Here’s how to prevent this happening

Prevention is better than cure, so remember this simple trick

  • hold down the <Shift> key when you drag the relationship(s) from the browser to the diagram – the relationship will be drawn between the existing entity symbols and no new graphical synonyms will be added.

Which relationship?

One problem with dragging relationships from the browser is ‘How do I know which relationship is which?‘ Here’s the list of relationships in one of the supplied demo models:

How well do you know your model? In this model, the relationship names are short, and we have some duplicate names as well. If you want to, you can make it more difficult to create duplicate names, using the ‘unique code’ setting in the model options.  As long as you synchronise your relationship names and codes, you won’t get duplicates.

In anything but the simplest model, or one you know exceptionally well, that still won’t help you know which relationship you need to drag onto your diagram. The names are just too short.

In this model, the two ‘Belongs to’ relationships could be referred to as “Employee Belongs to Division” and “Task Belongs to Project“. Now, you could change the relationship names to include one or both of the entity names which would certainly make the browser list easier to use:

That gives you a re-work overhead you don’t really want – if (sorry, when) you need to move a relationship end from one entity to another, you’ll have to remember to rename the relationship. By the way, don’t worry about displaying the extra-long name on diagrams, because you can choose to display one or both role names instead of the relationship name (you DO use role names don’t you?), like this:

I suggest you come up with a standard for relationship names so you can make sense of the browser – meaningful relationship names may also be useful in reports.

Alternatively, you could customise PowerDesigner by adding an Event Handler or a custom model check to derive relationship names, such as “Division Employs Employee” or “Project Requires Task”. If you do create such an Event Handler, remember to check for duplicate names.

I’ve actually done this so you don’t have to – the CDM LDM Productivity model extension applies a naming standard based on the entity names, one of the role names, and the relationship type.

Is there a better way to choose what to include?

If I want to include missing relationships in an ERD, there are better ways. If I want to see a list of my relationships, there’s a better way of doing that as well – look further down this blog post for that one.

OK, let’s get back to adding missing relationships. Here’s the first easy way – select the Show / Hide Symbols command on the Symbol menu, and choose the relationships you want to include:

Notice that one of the relationships is listed as ‘Hidden’. It was previously displayed on the ERD, but I decided to hide it. I’ve selected it for inclusion, and it will re-appear in the diagram in the same position and style as it appeared before (assuming the entity symbols haven’t moved, of course). Including missing relationships this way will not result in graphical synonyms being added (unless, perhaps – I haven’t tested this – they were previously attached to graphical synonyms that are still present).

Notice also that one relationship is listed as ‘None’, meaning that the symbol just isn’t known to the diagram, hidden or otherwise. perhaps it used to be there and I chose to delete the symbol.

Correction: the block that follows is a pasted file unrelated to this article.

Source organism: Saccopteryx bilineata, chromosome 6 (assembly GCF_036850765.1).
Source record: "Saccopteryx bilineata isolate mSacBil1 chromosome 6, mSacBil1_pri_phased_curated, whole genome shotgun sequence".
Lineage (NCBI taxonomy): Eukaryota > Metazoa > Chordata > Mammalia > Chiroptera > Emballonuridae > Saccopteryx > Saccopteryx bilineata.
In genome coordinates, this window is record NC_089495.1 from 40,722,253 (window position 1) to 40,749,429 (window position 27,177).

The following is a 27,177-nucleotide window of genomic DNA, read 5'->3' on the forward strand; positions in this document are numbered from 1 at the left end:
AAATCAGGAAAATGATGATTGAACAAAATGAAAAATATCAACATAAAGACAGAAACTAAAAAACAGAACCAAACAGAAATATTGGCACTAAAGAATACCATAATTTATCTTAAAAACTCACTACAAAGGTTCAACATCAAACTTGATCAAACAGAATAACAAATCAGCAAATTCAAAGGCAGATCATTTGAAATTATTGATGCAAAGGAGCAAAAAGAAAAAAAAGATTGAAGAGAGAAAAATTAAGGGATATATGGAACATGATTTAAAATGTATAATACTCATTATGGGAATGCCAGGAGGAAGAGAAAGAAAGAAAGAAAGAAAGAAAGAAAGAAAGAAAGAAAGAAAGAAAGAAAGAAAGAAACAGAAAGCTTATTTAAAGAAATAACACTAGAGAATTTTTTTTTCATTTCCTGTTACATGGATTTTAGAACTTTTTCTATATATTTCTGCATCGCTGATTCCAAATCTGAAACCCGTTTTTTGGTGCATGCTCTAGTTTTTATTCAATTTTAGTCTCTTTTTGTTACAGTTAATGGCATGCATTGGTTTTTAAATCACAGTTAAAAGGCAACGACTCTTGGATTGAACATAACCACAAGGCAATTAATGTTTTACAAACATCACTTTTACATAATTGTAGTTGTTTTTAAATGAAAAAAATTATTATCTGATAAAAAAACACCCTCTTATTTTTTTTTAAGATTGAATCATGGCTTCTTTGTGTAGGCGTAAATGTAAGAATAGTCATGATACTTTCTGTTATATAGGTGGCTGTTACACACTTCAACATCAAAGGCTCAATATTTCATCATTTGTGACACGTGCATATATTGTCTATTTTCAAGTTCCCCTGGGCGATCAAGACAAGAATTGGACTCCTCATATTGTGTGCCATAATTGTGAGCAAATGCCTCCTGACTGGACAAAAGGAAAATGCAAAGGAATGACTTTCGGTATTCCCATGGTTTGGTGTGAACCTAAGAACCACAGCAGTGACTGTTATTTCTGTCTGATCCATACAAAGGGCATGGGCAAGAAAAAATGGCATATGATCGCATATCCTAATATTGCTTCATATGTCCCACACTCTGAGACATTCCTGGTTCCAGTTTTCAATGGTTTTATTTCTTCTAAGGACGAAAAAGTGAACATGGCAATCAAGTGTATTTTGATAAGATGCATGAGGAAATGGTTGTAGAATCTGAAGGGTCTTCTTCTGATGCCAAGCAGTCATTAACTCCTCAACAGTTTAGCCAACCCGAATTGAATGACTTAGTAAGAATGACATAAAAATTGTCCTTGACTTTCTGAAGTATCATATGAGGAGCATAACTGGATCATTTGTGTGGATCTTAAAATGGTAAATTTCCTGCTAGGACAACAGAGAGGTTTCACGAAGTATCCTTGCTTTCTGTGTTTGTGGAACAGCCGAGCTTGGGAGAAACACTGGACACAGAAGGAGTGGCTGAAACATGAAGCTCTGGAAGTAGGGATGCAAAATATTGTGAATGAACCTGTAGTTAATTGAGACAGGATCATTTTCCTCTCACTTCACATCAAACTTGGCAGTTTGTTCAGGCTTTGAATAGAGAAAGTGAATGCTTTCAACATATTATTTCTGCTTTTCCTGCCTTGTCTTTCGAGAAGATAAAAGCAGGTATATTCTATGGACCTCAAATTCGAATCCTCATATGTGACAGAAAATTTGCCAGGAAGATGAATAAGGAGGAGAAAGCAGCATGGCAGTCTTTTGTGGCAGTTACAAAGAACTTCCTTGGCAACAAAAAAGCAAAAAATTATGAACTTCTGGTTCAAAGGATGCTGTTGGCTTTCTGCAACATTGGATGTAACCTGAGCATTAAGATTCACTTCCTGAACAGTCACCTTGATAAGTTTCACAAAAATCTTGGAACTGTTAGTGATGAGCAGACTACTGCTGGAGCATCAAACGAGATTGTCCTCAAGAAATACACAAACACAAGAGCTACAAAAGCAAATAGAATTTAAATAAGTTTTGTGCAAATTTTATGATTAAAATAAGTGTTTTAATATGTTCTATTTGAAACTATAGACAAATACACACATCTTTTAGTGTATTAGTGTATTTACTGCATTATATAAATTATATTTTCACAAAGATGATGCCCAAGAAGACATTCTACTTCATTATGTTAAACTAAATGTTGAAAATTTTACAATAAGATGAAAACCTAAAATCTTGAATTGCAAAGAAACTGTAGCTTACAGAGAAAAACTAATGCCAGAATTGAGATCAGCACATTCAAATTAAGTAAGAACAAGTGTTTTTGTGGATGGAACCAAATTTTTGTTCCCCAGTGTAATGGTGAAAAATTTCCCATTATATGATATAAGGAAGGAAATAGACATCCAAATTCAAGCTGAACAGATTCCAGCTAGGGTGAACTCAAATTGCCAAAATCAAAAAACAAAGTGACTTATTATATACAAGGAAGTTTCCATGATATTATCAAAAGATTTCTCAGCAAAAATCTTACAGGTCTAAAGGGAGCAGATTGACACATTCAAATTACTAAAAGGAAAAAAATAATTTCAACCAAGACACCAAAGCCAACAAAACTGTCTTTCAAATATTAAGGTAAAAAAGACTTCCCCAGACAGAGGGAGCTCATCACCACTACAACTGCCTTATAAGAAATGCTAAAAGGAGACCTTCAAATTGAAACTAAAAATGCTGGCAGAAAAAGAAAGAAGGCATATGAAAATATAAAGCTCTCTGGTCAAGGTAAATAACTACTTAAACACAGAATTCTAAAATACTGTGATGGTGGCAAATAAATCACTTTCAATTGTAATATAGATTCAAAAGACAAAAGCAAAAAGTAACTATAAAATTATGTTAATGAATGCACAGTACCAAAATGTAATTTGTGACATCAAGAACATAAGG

Don’t worry if your Show / Hide Symbols dialogue doesn’t look like the one above. I tailored mine using the customisation tool , so you can replicate yourself.

The second easy way to add missing relationships is the “Add missing link” tool Missing Links tool  on the Diagram Toolbar. If you have nothing selected, this will add every link symbol that is missing from the diagram, which may give you a few surprises. If you want to include all relationships for, say, the entity Team, here’s what you do:

  • select the symbol for the “Team” entity
  • click on the “Add missing link” tool

PowerDesigner presents a choice for you:

Missing Links options
  • select the first options to add all missing links for the selected entity. This will include relationships and traceability links connecting the entity other symbols that er already on the diagram.

Now for my final point, listing relationships without using the browser. Which would you rather work with, the list of names in the browser, or a list that you have control over? In the list of relationships shown below (via Relationships on the Model menu), I can choose the properties I want to see, the order in which to show them, sort the listing, and filter according to property contents:

Again, this is a customised list, so it may take you a few minutes to achieve, but the results will stay with you – I carried out this customisation several months ago. I can click on the column headings to sort the list if I want to. I can also edit any of the properties that are displayed, as long as they aren’t shown in grey. By adding new rows to the list, I can create new relationships, which will automatically be added to my current diagram.

By the way, the ‘S’ column tells me whether or not the relationship has a symbol on a diagram – the first one on the list does not have a symbol.

If you want to include this list in reports, or take snapshots of the content from time to time, you can re-create it in a List Report.

There is another way

The CDM LDM Productivity model extension includes a ‘completeness’ feature, which allows you to select an entity on the diagram or in the browser, and then choose the relationships you want to include (as well as inheritance hierarchies and traceability links).

Work smarter with #PowerDesigner – Importing and drawing a complete LDM from Excel

Do you have documentation in Excel, that needs to be imported into a data modelling tool? Also, you’re not a programmer, so you want the tool to do all the work for you? Okay, you need to use the Excel Import Wizard in SAP PowerDesigner – no programming needed. Tell the wizard what to do with the sheets and columns in your Excel file, and let the tool do the work for you.

This silent video shows how a complete Logical Data Model can be imported from Excel, walking you through the steps involved to instruct the wizard, then you can watch as the model is imported and appears before your very eyes.

This video is part of a training course offered by Metadata Matters Limited – see Online Computer-based PowerDesigner training.